Photo credit: D. Sharon Pruitt (edited by B. Hate)
I’ve taught college for nearly 30 years. I love it. I hate it.
It was the first adult job I ever saw that I admired. I was a terrifically bad undergrad at a giant party school in the late 70s and early 80s. But I remember some of those profs, cool old timers with offices and hi-fis and crazy rugs both on the walls and the floors. “I want to do this,” I said to my Shakespeare prof one day while he was lighting a pipe and nodding his head as if he’d heard it before.
So I changed majors a few time, fell into English and then went to grad school for MFA and PhD degrees.
Then I became a prof. It was different.
I loved it at first. I loved talking about writing and reading.
And it was hard, too. Nobody wants to take a writing course. They funnel every poor freshmen through the sequence of personal, argumentative, and academic writing classes, and for every 20 dolts you might get 2-3 folks who make the gig a gas.
I can’t believe I’ve been doing it all these years. And it has changed over that time. Everything about it has gotten worse. Colleges have given up. Dedicated to meeting the needs of every lowest common denominator we can find, we just roll out the red carpet for any breathing knuckle-dragger whose folks have the money for a meal plan and a shitty closet-sized dorm room.
In my darkest hours I believe that colleges perpetrate a terrible fraud on the populace. But this isn’t about that.
My interest in college has always just been the classroom, the first year writing classroom. That’s my place. I’ve taught grad students and upper division kids, at state schools, private universities, two community colleges, a top ten research university, and I’ve taught every subject from American Lit and Brit Lit, to poetry and non-fiction. But first year writing has always been the kerosene to my flame. I love meeting a group of 18 and 19 year old kids every year. I pretend it keeps me young. It doesn’t, of course. I always wish they knew the writers and movies and bands I love. (That’s something I gave up on in the 90s. Once a year I meet a kid wearing a Sabbath t-shirt. I always have the urge to ask them if it’s their grandpa’s.)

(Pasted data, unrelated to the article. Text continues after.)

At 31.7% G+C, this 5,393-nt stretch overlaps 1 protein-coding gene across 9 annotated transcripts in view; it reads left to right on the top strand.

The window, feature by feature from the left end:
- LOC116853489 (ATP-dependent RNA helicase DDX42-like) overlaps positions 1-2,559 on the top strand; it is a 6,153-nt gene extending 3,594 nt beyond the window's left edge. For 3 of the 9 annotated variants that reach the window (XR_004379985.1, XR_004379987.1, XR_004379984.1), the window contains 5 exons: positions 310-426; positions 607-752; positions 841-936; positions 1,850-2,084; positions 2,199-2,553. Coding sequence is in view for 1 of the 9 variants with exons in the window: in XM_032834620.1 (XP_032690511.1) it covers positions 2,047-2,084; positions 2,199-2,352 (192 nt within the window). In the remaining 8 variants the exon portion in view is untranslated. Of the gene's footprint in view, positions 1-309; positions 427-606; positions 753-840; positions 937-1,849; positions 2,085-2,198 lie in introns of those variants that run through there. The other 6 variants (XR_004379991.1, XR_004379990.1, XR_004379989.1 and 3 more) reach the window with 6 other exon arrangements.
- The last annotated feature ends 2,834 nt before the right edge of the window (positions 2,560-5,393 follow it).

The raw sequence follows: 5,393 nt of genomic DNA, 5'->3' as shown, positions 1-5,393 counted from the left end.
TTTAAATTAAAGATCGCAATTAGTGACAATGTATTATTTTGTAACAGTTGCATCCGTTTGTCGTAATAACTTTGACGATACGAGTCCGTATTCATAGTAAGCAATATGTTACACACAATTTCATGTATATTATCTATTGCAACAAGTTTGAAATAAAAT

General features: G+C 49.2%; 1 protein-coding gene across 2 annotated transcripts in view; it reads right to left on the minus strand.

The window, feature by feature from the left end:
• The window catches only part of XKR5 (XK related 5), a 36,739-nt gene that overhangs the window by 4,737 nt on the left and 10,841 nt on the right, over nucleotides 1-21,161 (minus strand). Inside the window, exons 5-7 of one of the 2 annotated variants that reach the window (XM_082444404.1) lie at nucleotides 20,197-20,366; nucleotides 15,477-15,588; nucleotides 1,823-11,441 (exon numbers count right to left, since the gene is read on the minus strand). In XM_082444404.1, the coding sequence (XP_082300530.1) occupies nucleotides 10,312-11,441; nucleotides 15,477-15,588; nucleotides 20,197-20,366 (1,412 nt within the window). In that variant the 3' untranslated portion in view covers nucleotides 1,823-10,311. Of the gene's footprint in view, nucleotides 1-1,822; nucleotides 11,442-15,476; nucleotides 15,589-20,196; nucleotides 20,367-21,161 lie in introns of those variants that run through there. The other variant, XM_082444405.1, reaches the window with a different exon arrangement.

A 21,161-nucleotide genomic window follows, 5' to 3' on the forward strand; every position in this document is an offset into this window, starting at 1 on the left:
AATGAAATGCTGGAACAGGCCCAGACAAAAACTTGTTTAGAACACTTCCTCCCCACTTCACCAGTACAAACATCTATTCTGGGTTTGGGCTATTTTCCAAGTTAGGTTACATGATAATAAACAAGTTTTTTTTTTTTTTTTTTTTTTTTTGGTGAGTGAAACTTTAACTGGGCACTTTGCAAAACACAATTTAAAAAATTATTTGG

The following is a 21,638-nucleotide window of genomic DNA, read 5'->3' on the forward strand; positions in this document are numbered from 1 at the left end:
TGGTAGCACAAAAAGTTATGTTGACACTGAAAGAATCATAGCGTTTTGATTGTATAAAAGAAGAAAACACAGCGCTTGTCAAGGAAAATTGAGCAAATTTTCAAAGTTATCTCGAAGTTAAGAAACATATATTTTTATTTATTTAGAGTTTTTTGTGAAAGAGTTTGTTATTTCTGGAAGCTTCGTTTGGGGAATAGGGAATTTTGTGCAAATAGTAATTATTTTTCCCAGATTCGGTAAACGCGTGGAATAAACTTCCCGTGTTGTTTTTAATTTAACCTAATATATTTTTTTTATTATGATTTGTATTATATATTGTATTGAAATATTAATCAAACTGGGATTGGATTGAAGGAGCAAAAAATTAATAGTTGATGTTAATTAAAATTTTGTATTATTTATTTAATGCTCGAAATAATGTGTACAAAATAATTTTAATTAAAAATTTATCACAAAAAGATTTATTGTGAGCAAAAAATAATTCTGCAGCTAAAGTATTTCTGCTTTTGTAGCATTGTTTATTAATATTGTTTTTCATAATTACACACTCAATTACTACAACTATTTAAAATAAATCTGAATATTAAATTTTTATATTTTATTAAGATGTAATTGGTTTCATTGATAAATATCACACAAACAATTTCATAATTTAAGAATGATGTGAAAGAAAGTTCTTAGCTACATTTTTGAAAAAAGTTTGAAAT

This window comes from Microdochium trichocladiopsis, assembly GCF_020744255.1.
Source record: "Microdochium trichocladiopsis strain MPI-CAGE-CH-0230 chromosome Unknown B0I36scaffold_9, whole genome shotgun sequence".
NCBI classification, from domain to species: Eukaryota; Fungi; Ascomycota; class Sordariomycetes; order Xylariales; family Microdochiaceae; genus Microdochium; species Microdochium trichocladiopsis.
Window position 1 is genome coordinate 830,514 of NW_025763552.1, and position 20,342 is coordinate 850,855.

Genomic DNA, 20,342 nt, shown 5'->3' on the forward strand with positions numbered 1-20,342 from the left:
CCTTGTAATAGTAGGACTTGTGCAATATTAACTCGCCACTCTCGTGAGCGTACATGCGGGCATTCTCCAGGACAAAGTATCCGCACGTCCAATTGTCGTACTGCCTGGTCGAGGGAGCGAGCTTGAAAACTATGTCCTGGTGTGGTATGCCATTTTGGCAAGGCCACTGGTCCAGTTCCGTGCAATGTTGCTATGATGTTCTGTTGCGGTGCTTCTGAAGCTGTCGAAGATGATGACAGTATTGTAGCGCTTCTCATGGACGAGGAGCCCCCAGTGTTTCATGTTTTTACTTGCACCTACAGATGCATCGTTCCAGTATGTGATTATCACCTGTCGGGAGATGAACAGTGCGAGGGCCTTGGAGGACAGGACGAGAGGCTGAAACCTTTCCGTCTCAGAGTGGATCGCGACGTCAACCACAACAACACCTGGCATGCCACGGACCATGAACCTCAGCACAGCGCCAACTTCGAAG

They come in dumb as wolverines trying to drive a car, and we begin our 15 week journey together.
My freshmen have ALWAYS been bad. Don’t get me wrong. They’re kids, of course. “Do we have to put a title on the essay?” “Do we have to be here on Tuesday?” “Do we have to read ALL those pages?” But, shit, they’re freshmen so I used to push them around. I’d stand up there and bat all that stuff away. “Have to? Yes, you HAVE to.”
But it just keeps getting worse. My freshmen now are not just dumb and lazy, they’re dumb, lazy, and proud of it. There’s sort of arrogance in how little they know or want to know. And “Yes, you HAVE to,” gets replied with “Oh yeah! Why?”
Frankly, I don’t want to work that hard. Last week I actually lost my cool in a one on one meeting with a particularly idiotic student who simply kept saying, “I don’t want to rewrite that.” After a pause I said, “Fine. If you don’t give a shit, then I don’t give a shit.” He hasn’t returned to class, and I hope he drops.
I like to think I can really reach kids. I do, too. I get a few of them fired up after 15 weeks of motivation. It’s hard, but I love that moment when someone figures something out – or better yet, when someone finds some pleasure in the learning itself.
But when they don’t find pleasure in anything other than celebrity culture and their peers’ Facebook and Twitter accounts, what are we to do? I can’t prove to them that the study of my field will reward them with ducats or prizes. I teach in the Humanities. I’m all about making human beings…yeah, I know you’re rolling your eyes. It’s the path I took, and I think it’s an important step in becoming a better, happier person.
So, yes, you have to. And you have to do it by next class. And, although I suspect you won’t like it, I still want you to do it anyway.
But for how many years, and for how many iterations of the modern student can I stand it?
I aspire to teach online, never see my students and adding only full-in-the-blank questions. How’s that for burn out?
You could always spend ten hours a day whacking at old caulk in old windows with a hammer and a five in one in beautiful hundred degree sunshine, Mister Hate.